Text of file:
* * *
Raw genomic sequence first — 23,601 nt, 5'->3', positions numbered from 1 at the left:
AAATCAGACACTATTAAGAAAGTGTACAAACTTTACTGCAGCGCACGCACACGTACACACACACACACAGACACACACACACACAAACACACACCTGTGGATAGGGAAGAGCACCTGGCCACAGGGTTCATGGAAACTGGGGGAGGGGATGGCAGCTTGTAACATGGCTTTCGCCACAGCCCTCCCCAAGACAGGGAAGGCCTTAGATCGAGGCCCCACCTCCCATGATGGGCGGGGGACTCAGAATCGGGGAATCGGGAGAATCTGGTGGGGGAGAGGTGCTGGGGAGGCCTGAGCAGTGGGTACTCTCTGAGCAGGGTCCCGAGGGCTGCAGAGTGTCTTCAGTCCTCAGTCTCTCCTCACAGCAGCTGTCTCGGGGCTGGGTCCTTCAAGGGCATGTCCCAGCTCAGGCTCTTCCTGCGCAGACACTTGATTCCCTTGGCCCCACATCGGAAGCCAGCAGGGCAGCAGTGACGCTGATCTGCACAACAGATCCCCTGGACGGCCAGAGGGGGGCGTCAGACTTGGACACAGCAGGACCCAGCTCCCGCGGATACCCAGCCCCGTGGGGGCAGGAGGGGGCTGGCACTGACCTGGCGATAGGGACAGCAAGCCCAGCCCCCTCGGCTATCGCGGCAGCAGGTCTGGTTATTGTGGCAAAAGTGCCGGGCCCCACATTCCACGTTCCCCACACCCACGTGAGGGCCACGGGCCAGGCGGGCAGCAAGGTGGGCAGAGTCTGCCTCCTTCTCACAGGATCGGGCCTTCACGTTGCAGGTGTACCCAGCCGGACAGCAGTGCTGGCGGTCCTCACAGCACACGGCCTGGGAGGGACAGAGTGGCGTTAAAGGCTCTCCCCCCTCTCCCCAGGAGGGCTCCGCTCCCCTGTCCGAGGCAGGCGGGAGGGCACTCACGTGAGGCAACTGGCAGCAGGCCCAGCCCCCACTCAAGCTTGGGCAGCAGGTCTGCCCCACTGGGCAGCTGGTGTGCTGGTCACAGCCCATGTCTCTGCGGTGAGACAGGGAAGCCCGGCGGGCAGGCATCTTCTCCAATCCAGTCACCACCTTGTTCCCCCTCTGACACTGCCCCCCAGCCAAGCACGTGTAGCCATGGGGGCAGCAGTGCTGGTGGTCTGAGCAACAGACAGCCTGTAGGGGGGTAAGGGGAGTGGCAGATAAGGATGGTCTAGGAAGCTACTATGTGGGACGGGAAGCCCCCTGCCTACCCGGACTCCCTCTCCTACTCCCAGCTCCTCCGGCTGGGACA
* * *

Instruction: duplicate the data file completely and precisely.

Raw genomic sequence first — 23,601 nt, 5'->3', positions numbered from 1 at the left:
AAATCAGACACTATTAAGAAAGTGTACAAACTTTACTGCAGCGCACGCACACGTACACACACACACACAGACACACACACACACAAACACACACCTGTGGATAGGGAAGAGCACCTGGCCACAGGGTTCATGGAAACTGGGGGAGGGGATGGCAGCTTGTAACATGGCTTTCGCCACAGCCCTCCCCAAGACAGGGAAGGCCTTAGATCGAGGCCCCACCTCCCATGATGGGCGGGGGACTCAGAATCGGGGAATCGGGAGAATCTGGTGGGGGAGAGGTGCTGGGGAGGCCTGAGCAGTGGGTACTCTCTGAGCAGGGTCCCGAGGGCTGCAGAGTGTCTTCAGTCCTCAGTCTCTCCTCACAGCAGCTGTCTCGGGGCTGGGTCCTTCAAGGGCATGTCCCAGCTCAGGCTCTTCCTGCGCAGACACTTGATTCCCTTGGCCCCACATCGGAAGCCAGCAGGGCAGCAGTGACGCTGATCTGCACAACAGATCCCCTGGACGGCCAGAGGGGGGCGTCAGACTTGGACACAGCAGGACCCAGCTCCCGCGGATACCCAGCCCCGTGGGGGCAGGAGGGGGCTGGCACTGACCTGGCGATAGGGACAGCAAGCCCAGCCCCCTCGGCTATCGCGGCAGCAGGTCTGGTTATTGTGGCAAAAGTGCCGGGCCCCACATTCCACGTTCCCCACACCCACGTGAGGGCCACGGGCCAGGCGGGCAGCAAGGTGGGCAGAGTCTGCCTCCTTCTCACAGGATCGGGCCTTCACGTTGCAGGTGTACCCAGCCGGACAGCAGTGCTGGCGGTCCTCACAGCACACGGCCTGGGAGGGACAGAGTGGCGTTAAAGGCTCTCCCCCCTCTCCCCAGGAGGGCTCCGCTCCCCTGTCCGAGGCAGGCGGGAGGGCACTCACGTGAGGCAACTGGCAGCAGGCCCAGCCCCCACTCAAGCTTGGGCAGCAGGTCTGCCCCACTGGGCAGCTGGTGTGCTGGTCACAGCCCATGTCTCTGCGGTGAGACAGGGAAGCCCGGCGGGCAGGCATCTTCTCCAATCCAGTCACCACCTTGTTCCCCCTCTGACACTGCCCCCCAGCCAAGCACGTGTAGCCATGGGGGCAGCAGTGCTGGTGGTCTGAGCAACAGACAGCCTGTAGGGGGGTAAGGGGAGTGGCAGATAAGGATGGTCTAGGAAGCTACTATGTGGGACGGGAAGCCCCCTGCCTACCCGGACTCCCTCTCCTACTCCCAGCTCCTCCGGCTGGGACA